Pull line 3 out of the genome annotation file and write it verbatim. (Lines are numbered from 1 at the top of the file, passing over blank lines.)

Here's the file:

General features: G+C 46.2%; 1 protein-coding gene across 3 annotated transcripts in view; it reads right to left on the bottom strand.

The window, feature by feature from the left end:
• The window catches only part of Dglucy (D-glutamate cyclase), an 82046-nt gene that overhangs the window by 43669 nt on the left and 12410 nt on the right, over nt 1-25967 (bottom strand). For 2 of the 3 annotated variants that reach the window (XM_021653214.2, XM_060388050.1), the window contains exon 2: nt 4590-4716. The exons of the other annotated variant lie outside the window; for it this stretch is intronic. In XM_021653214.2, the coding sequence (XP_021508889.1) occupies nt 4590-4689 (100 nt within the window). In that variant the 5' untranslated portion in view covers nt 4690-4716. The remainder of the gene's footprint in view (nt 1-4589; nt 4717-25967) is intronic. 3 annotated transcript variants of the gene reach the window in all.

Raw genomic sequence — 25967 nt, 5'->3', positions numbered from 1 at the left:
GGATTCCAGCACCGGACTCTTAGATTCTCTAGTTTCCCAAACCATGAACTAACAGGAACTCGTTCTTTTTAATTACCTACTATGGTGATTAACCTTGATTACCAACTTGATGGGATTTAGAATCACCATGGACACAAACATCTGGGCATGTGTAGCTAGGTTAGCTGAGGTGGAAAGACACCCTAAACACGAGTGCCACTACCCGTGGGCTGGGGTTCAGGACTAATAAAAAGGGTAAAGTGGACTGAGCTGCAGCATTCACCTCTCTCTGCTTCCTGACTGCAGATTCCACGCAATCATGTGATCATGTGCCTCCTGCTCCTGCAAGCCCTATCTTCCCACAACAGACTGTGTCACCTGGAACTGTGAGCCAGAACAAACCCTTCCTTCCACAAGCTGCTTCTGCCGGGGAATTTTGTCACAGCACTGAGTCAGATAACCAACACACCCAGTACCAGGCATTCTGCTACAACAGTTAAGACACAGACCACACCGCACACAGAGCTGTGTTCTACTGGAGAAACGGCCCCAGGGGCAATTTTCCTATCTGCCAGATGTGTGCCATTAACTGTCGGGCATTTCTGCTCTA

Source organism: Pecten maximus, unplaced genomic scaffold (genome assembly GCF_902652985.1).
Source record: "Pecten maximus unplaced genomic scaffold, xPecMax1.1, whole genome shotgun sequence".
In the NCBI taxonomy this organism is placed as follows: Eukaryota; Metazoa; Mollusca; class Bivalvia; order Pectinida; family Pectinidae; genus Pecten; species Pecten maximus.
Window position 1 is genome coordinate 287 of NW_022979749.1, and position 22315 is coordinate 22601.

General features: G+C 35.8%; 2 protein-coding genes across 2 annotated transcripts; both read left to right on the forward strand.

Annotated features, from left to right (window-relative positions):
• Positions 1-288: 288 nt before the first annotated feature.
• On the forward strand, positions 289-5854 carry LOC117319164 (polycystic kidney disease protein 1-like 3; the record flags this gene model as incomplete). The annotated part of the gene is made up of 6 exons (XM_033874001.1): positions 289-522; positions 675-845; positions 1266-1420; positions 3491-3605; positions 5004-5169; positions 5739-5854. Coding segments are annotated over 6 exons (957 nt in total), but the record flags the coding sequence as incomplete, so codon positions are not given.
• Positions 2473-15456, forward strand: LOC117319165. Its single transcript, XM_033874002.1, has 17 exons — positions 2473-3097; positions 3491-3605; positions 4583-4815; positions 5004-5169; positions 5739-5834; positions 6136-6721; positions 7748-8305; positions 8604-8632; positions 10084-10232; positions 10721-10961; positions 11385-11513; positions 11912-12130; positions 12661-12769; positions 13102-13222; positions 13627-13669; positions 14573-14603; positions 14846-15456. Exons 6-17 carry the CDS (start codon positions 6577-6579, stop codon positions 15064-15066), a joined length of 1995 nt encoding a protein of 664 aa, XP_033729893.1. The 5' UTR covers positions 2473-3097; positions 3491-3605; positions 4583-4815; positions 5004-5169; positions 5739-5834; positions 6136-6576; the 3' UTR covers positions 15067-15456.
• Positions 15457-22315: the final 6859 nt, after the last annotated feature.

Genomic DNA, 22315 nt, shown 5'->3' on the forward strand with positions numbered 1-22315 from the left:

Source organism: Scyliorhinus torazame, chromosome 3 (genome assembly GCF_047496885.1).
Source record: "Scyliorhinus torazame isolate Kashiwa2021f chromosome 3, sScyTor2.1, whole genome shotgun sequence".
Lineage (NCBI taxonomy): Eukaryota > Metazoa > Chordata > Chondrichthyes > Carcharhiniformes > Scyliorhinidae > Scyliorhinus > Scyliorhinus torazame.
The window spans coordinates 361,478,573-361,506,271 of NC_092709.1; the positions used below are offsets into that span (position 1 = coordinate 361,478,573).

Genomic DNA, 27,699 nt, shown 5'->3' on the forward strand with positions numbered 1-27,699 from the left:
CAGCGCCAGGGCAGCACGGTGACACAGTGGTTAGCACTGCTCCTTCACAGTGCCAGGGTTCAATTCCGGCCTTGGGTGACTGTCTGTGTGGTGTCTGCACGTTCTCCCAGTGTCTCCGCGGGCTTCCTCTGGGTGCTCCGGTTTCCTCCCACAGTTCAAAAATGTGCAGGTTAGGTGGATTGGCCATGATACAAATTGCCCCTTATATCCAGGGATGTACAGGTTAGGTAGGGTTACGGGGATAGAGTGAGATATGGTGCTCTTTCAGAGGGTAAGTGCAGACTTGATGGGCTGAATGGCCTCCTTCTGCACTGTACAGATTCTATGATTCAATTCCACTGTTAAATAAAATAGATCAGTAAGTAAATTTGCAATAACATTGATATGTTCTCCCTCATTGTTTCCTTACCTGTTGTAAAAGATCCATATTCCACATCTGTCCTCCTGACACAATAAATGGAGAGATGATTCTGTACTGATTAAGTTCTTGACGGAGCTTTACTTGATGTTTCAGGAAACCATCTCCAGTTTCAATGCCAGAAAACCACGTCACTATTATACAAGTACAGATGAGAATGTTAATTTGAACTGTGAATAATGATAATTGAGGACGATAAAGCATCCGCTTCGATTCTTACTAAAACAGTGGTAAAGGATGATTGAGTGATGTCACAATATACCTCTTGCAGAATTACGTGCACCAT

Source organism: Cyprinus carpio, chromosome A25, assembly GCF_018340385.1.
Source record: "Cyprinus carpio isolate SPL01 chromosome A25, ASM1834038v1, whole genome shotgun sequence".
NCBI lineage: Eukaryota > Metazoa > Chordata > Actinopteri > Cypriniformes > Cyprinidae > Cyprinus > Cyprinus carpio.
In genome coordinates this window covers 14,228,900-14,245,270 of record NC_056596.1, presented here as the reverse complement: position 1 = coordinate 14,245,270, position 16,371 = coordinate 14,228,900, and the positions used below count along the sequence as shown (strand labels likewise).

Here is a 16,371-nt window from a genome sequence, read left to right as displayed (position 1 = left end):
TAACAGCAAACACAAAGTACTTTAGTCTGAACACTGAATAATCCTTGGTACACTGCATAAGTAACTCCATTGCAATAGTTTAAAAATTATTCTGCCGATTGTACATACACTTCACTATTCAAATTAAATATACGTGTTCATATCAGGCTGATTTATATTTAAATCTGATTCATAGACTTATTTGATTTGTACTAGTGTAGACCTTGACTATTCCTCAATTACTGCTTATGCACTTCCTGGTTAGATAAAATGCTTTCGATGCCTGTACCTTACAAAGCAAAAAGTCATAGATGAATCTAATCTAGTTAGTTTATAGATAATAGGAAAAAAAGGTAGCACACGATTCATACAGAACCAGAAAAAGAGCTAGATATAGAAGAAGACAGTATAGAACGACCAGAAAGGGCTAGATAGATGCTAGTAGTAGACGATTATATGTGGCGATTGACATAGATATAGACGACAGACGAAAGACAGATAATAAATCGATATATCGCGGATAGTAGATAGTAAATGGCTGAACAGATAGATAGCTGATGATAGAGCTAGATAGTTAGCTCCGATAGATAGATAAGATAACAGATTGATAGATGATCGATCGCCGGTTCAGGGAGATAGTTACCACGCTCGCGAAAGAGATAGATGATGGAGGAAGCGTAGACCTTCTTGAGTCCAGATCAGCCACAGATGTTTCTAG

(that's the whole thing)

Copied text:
• The window catches only part of Dglucy (D-glutamate cyclase), an 82046-nt gene that overhangs the window by 43669 nt on the left and 12410 nt on the right, over nt 1-25967 (bottom strand). For 2 of the 3 annotated variants that reach the window (XM_021653214.2, XM_060388050.1), the window contains exon 2: nt 4590-4716. The exons of the other annotated variant lie outside the window; for it this stretch is intronic. In XM_021653214.2, the coding sequence (XP_021508889.1) occupies nt 4590-4689 (100 nt within the window). In that variant the 5' untranslated portion in view covers nt 4690-4716. The remainder of the gene's footprint in view (nt 1-4589; nt 4717-25967) is intronic. 3 annotated transcript variants of the gene reach the window in all.